If religious programming brings to mind only televangelists and donation drives, chances are you haven't tuned in to some of the major faith-related networks in a while. And if you have missed out, you can always catch up on your iPhone.
The faith-based networks, much like their secular TV counterparts, are seeking multiplatform pathways to get their message out. And while preachers and requests for funds are still staples of the religious TV landscape, the space has broadened in recent years to encompass reality TV, interactive shows, and a robust and growing cross-platform presence. This week, Trinity Broadcasting (TBN), the nation's largest Christian network, is launching a mobile app that will allow viewers to download all seven of Trinity's channels to their iPhones.
Even long-running religious programming like the Christian Broadcasting Network's (CBN) 700 Club has undergone changes to attract a more multimedia-savvy audience. 700 Club is still the cable and syndication leader of the niche market, with a fourth-quarter 0.24 live Gross Average Audience (GAA) rating on CBN and a 0.05 on cable via ABC Family, according to Nielsen. In June 2009, CBN launched 700 Club Interactive, which airs daily on ABC Family. Fifty percent of the show's viewers are under the age of 34, according to Gordon Robertson, CEO of CBN and son of the network's founder, televangelist Pat Robertson.
“Our experiments in interactive television—how to bring chat and Skype video into a television show, and really interact with an audience in real time and do that through streaming video and on-demand video—really seem to have resonance in a younger demographic,” Gordon Robertson says.
The multiplatform approach has caught on with shows like The Uprising on The Inspiration Network. The show follows a group of professional skateboarders as they preach the Gospel in unlikely settings like skate parks, prisons and schools. “That audience is very multitask-oriented,” says John Roos, the network's senior VP of corporate communications and research. “We're trying to find a way to provide programming that [the youth] market is interested in. We've taken a multimedia approach.”
Despite the embrace of 21st-century storytelling techniques and a desire even to push the envelope, programmers say the message to young people still comes first. “We are trying to affect and change people's lives,” says TBN Chief of Staff Paul Crouch Jr. “MTV says, 'If you have 32 girlfriends or boyfriends and an Escalade, you're going to be happy,' and we're saying, 'No.' Our programming reflects a more internal focus.”
But younger people aren't the only ones attracted to interactive programming. Robertson eschews the notion that older viewers aren't multimedia-savvy. “I think you could have said our audience was less active [in interactive media] five years ago, but one of the fastest-growing audiences in terms of social media is women over 50.”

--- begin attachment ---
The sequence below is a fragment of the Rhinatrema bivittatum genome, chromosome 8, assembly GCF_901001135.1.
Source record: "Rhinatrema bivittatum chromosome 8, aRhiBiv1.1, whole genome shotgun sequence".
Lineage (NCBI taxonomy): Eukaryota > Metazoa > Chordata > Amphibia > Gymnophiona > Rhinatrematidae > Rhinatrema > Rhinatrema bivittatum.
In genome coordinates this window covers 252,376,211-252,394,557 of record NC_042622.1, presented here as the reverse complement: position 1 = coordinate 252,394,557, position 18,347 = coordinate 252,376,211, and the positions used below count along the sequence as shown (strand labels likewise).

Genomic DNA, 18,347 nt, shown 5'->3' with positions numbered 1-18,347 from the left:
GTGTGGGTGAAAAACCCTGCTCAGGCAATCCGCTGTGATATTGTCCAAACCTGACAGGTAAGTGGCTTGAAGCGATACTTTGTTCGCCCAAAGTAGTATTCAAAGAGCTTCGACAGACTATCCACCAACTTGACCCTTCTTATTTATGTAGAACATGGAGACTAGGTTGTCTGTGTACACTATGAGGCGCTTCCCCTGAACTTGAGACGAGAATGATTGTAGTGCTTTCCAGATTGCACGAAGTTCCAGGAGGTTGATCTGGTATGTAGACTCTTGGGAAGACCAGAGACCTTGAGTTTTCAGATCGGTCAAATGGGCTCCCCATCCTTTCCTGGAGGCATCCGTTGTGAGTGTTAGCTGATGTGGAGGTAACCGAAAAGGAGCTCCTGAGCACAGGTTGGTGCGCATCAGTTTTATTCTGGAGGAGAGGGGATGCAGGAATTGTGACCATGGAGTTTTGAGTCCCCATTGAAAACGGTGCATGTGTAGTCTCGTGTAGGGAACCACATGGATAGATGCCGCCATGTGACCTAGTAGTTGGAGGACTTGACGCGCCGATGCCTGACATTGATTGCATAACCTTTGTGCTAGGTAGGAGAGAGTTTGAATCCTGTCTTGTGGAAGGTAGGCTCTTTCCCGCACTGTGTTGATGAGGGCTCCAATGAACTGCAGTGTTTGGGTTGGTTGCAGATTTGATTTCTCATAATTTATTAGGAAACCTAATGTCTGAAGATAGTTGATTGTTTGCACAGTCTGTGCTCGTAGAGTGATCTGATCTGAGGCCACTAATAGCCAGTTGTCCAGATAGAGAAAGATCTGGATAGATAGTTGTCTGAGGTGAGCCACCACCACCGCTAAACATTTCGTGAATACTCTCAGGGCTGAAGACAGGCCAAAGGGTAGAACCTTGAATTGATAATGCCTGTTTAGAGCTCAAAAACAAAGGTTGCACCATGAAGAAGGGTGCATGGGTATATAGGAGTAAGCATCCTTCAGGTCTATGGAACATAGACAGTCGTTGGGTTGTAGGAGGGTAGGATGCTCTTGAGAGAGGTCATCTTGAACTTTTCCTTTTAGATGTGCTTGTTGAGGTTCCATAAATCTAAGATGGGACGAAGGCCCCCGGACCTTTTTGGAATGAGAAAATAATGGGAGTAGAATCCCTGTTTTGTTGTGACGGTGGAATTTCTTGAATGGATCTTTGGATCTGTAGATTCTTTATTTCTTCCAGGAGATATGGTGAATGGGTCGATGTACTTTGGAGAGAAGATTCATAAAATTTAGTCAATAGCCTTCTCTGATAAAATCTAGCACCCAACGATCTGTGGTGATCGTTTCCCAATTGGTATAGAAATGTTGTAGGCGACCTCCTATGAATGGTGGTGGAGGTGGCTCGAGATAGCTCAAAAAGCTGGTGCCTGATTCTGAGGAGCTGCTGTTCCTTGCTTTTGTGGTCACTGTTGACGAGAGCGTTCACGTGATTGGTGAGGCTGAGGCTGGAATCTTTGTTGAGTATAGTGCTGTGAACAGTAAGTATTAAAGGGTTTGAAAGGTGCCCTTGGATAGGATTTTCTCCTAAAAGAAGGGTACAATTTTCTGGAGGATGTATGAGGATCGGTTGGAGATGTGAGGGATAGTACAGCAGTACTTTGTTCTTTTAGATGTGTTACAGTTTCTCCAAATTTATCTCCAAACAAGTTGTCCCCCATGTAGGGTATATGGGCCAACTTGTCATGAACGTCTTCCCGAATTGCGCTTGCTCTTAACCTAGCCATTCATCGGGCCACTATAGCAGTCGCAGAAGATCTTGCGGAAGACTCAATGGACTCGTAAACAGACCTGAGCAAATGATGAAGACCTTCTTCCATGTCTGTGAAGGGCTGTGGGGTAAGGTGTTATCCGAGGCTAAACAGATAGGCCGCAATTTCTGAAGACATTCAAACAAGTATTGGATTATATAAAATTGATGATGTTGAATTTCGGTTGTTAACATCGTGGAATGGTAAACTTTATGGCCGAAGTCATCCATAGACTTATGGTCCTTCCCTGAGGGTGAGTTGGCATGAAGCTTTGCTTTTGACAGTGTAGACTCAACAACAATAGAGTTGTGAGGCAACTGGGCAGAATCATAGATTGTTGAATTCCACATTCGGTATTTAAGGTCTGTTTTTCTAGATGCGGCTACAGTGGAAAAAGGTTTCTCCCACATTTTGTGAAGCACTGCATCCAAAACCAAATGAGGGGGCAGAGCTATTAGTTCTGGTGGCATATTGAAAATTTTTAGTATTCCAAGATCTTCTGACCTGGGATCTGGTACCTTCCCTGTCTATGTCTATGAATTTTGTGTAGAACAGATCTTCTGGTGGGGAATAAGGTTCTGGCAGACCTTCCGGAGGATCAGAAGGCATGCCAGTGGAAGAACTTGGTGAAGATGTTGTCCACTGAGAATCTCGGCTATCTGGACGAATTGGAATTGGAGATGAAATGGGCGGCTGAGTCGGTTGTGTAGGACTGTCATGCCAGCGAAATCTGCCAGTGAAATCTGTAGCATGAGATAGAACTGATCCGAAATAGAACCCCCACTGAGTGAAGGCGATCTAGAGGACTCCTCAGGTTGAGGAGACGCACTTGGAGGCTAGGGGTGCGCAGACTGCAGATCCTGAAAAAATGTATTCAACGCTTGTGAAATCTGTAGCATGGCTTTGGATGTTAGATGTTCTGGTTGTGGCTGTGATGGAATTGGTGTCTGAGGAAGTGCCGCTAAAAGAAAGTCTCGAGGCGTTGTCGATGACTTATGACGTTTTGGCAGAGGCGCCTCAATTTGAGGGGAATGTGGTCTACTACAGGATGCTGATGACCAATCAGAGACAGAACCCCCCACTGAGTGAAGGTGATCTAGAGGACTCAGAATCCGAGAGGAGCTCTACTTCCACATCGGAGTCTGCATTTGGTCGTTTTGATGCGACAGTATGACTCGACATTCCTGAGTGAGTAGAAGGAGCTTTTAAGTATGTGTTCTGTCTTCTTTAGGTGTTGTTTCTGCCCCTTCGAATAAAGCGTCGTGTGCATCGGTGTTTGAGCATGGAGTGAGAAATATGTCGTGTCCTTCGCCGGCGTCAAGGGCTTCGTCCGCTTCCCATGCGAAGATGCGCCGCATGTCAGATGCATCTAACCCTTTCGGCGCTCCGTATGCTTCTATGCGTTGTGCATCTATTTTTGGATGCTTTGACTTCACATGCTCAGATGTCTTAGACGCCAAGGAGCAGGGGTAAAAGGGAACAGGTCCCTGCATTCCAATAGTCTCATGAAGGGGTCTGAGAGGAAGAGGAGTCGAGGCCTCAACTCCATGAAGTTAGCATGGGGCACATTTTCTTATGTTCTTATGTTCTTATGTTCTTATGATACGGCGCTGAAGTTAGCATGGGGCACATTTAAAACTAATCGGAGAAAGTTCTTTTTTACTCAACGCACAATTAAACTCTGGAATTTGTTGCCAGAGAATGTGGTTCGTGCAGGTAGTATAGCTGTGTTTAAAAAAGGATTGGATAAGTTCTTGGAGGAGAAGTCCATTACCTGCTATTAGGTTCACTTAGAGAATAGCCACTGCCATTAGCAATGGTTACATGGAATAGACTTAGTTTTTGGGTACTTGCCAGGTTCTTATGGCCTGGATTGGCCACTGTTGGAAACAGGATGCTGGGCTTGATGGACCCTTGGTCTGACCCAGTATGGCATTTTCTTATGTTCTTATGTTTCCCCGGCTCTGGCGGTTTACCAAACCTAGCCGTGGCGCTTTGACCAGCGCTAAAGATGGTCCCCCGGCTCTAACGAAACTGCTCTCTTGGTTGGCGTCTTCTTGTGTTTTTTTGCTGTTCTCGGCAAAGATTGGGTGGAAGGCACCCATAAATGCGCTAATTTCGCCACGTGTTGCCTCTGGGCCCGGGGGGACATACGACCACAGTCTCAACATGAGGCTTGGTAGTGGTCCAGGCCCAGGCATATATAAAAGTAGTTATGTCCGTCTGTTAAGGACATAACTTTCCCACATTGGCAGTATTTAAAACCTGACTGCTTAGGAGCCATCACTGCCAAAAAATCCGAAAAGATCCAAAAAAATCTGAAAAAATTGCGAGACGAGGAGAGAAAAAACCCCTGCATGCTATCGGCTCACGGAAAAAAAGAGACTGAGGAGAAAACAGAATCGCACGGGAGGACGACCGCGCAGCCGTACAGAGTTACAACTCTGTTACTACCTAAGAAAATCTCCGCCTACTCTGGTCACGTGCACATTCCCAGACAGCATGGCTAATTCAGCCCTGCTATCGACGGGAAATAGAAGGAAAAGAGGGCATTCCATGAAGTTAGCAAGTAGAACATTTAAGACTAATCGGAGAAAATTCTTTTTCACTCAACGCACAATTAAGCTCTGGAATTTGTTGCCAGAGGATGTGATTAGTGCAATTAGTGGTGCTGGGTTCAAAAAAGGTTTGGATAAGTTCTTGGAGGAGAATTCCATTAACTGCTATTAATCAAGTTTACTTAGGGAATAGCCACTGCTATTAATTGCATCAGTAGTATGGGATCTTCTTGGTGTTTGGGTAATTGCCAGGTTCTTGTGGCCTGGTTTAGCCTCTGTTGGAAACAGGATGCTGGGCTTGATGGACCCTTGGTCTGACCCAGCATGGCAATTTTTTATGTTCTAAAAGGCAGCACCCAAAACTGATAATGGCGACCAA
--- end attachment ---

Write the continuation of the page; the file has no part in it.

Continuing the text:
Religious programmers, many of whom rely on charitable giving, admit to being hit hard by the recession. “We definitely saw a dip in giving,” Crouch says. The network's biannual telethons were down 20%, but Crouch is cautiously optimistic that giving will pick up. “We've already seen things start to head north,” he says. “Not dramatically, but revenue [losses] have definitely bottomed out and things are starting to head back up.”
“The commercial stations have been hit the hardest, although everyone's had to adjust,” says Craig Parshall, senior VP and general counsel for National Religious Broadcasters, an organization that represents 1,700 broadcasters on TV and radio.
According to Parshall, the recent Supreme Court ruling that corporations may spend freely to support or oppose federal candidates could help boost ad revenues among religious broadcasters. The decision could reap a $300 million increase for commercial stations in the coming election year, he says. “Is it going to go to our folks?” Parshall asks. “Well, some of it will. There is a trickle-down effect. I think there's going to be a lot of issue-advocacy ads” that Parshall believes could be targeted at Christian or so-called “values” voters.
In the face of tough financial circumstances, TBN, like other religious networks, is working on ambitious high-definition studio conversions. The network has already gone HD in its production hubs of Los Angeles, Dallas, New York and Nashville, and Crouch says he still plans to get all 36 studios across the country HD-ready within the next five years.
Parshall believes that spirit of gradual improvement will help religious programmers weather the economic storm. The broadcast ministries that are doing the best, he says, are “the ones that are innovative in terms of using new media, iPhone applications, Twittering campaigns. They stay on message, but they've adapted some of these [innovations] to stay on the cutting edge.”
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